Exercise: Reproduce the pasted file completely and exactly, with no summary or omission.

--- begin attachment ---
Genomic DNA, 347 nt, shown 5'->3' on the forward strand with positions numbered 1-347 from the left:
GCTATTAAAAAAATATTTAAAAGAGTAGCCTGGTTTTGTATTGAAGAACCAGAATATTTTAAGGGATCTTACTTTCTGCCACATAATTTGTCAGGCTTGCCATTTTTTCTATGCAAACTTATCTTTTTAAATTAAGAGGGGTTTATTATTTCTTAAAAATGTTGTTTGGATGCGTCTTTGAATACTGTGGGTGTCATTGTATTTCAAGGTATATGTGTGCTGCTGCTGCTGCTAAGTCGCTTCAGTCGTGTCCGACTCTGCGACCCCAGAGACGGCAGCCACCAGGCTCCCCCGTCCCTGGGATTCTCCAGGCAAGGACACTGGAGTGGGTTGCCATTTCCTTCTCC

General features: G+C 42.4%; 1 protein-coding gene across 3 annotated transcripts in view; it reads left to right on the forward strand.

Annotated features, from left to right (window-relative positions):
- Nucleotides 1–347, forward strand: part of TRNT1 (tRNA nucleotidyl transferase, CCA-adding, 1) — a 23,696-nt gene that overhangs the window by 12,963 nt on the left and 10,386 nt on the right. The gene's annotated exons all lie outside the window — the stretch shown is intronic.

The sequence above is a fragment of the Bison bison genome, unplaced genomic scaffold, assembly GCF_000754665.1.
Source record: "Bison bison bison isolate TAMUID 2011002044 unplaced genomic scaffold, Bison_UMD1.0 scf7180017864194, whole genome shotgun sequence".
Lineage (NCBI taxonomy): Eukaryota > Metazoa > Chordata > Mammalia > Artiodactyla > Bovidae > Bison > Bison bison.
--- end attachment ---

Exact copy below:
Genomic DNA, 347 nt, shown 5'->3' on the forward strand with positions numbered 1-347 from the left:
GCTATTAAAAAAATATTTAAAAGAGTAGCCTGGTTTTGTATTGAAGAACCAGAATATTTTAAGGGATCTTACTTTCTGCCACATAATTTGTCAGGCTTGCCATTTTTTCTATGCAAACTTATCTTTTTAAATTAAGAGGGGTTTATTATTTCTTAAAAATGTTGTTTGGATGCGTCTTTGAATACTGTGGGTGTCATTGTATTTCAAGGTATATGTGTGCTGCTGCTGCTGCTAAGTCGCTTCAGTCGTGTCCGACTCTGCGACCCCAGAGACGGCAGCCACCAGGCTCCCCCGTCCCTGGGATTCTCCAGGCAAGGACACTGGAGTGGGTTGCCATTTCCTTCTCC

General features: G+C 42.4%; 1 protein-coding gene across 3 annotated transcripts in view; it reads left to right on the forward strand.

Annotated features, from left to right (window-relative positions):
- Nucleotides 1–347, forward strand: part of TRNT1 (tRNA nucleotidyl transferase, CCA-adding, 1) — a 23,696-nt gene that overhangs the window by 12,963 nt on the left and 10,386 nt on the right. The gene's annotated exons all lie outside the window — the stretch shown is intronic.

The sequence above is a fragment of the Bison bison genome, unplaced genomic scaffold, assembly GCF_000754665.1.
Source record: "Bison bison bison isolate TAMUID 2011002044 unplaced genomic scaffold, Bison_UMD1.0 scf7180017864194, whole genome shotgun sequence".
Lineage (NCBI taxonomy): Eukaryota > Metazoa > Chordata > Mammalia > Artiodactyla > Bovidae > Bison > Bison bison.